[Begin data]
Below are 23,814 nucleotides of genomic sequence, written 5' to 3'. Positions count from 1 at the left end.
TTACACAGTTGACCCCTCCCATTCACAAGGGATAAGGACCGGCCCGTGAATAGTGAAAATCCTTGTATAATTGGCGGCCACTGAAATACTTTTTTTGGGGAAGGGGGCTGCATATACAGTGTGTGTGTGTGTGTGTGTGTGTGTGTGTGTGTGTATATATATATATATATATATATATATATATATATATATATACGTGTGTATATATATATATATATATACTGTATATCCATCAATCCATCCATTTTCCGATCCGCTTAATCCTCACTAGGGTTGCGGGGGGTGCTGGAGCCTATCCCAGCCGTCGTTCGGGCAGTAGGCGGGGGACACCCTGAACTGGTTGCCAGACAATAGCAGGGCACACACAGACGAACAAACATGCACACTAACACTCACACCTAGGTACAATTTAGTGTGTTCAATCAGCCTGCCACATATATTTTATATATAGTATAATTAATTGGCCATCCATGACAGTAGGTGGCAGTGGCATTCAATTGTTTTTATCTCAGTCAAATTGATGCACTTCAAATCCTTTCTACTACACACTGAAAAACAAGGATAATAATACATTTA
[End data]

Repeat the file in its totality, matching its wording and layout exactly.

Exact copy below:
Below are 23,814 nucleotides of genomic sequence, written 5' to 3'. Positions count from 1 at the left end.
TTACACAGTTGACCCCTCCCATTCACAAGGGATAAGGACCGGCCCGTGAATAGTGAAAATCCTTGTATAATTGGCGGCCACTGAAATACTTTTTTTGGGGAAGGGGGCTGCATATACAGTGTGTGTGTGTGTGTGTGTGTGTGTGTGTGTGTGTATATATATATATATATATATATATATATATATATATATATACGTGTGTATATATATATATATATATACTGTATATCCATCAATCCATCCATTTTCCGATCCGCTTAATCCTCACTAGGGTTGCGGGGGGTGCTGGAGCCTATCCCAGCCGTCGTTCGGGCAGTAGGCGGGGGACACCCTGAACTGGTTGCCAGACAATAGCAGGGCACACACAGACGAACAAACATGCACACTAACACTCACACCTAGGTACAATTTAGTGTGTTCAATCAGCCTGCCACATATATTTTATATATAGTATAATTAATTGGCCATCCATGACAGTAGGTGGCAGTGGCATTCAATTGTTTTTATCTCAGTCAAATTGATGCACTTCAAATCCTTTCTACTACACACTGAAAAACAAGGATAATAATACATTTA